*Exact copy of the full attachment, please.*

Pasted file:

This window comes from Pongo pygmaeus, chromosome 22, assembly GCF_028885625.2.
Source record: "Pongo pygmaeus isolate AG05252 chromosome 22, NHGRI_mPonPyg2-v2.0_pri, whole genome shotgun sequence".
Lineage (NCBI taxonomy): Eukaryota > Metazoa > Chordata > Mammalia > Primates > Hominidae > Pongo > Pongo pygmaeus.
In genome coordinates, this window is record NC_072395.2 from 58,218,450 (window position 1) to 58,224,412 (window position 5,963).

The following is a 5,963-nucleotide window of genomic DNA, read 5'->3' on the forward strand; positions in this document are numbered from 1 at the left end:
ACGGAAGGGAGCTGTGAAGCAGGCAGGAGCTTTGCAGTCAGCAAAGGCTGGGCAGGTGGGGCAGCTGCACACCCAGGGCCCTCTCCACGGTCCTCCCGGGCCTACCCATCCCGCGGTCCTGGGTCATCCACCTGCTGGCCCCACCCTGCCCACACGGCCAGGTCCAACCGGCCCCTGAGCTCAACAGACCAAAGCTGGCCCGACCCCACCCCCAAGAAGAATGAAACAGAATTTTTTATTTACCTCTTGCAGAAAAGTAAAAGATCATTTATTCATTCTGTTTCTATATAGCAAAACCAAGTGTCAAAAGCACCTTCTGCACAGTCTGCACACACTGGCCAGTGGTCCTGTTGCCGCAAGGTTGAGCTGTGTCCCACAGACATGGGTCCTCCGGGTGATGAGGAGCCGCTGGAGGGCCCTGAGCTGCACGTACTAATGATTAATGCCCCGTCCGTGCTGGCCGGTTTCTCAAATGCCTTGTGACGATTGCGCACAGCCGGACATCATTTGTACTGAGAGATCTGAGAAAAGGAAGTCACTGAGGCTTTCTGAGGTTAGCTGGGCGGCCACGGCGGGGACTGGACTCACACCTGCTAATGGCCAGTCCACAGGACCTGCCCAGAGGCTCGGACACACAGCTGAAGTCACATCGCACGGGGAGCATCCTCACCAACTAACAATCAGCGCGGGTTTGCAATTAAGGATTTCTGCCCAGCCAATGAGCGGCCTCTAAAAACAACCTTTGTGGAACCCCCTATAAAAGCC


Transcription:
This window comes from Pongo pygmaeus, chromosome 22, assembly GCF_028885625.2.
Source record: "Pongo pygmaeus isolate AG05252 chromosome 22, NHGRI_mPonPyg2-v2.0_pri, whole genome shotgun sequence".
Lineage (NCBI taxonomy): Eukaryota > Metazoa > Chordata > Mammalia > Primates > Hominidae > Pongo > Pongo pygmaeus.
In genome coordinates, this window is record NC_072395.2 from 58,218,450 (window position 1) to 58,224,412 (window position 5,963).

The following is a 5,963-nucleotide window of genomic DNA, read 5'->3' on the forward strand; positions in this document are numbered from 1 at the left end:
ACGGAAGGGAGCTGTGAAGCAGGCAGGAGCTTTGCAGTCAGCAAAGGCTGGGCAGGTGGGGCAGCTGCACACCCAGGGCCCTCTCCACGGTCCTCCCGGGCCTACCCATCCCGCGGTCCTGGGTCATCCACCTGCTGGCCCCACCCTGCCCACACGGCCAGGTCCAACCGGCCCCTGAGCTCAACAGACCAAAGCTGGCCCGACCCCACCCCCAAGAAGAATGAAACAGAATTTTTTATTTACCTCTTGCAGAAAAGTAAAAGATCATTTATTCATTCTGTTTCTATATAGCAAAACCAAGTGTCAAAAGCACCTTCTGCACAGTCTGCACACACTGGCCAGTGGTCCTGTTGCCGCAAGGTTGAGCTGTGTCCCACAGACATGGGTCCTCCGGGTGATGAGGAGCCGCTGGAGGGCCCTGAGCTGCACGTACTAATGATTAATGCCCCGTCCGTGCTGGCCGGTTTCTCAAATGCCTTGTGACGATTGCGCACAGCCGGACATCATTTGTACTGAGAGATCTGAGAAAAGGAAGTCACTGAGGCTTTCTGAGGTTAGCTGGGCGGCCACGGCGGGGACTGGACTCACACCTGCTAATGGCCAGTCCACAGGACCTGCCCAGAGGCTCGGACACACAGCTGAAGTCACATCGCACGGGGAGCATCCTCACCAACTAACAATCAGCGCGGGTTTGCAATTAAGGATTTCTGCCCAGCCAATGAGCGGCCTCTAAAAACAACCTTTGTGGAACCCCCTATAAAAGCC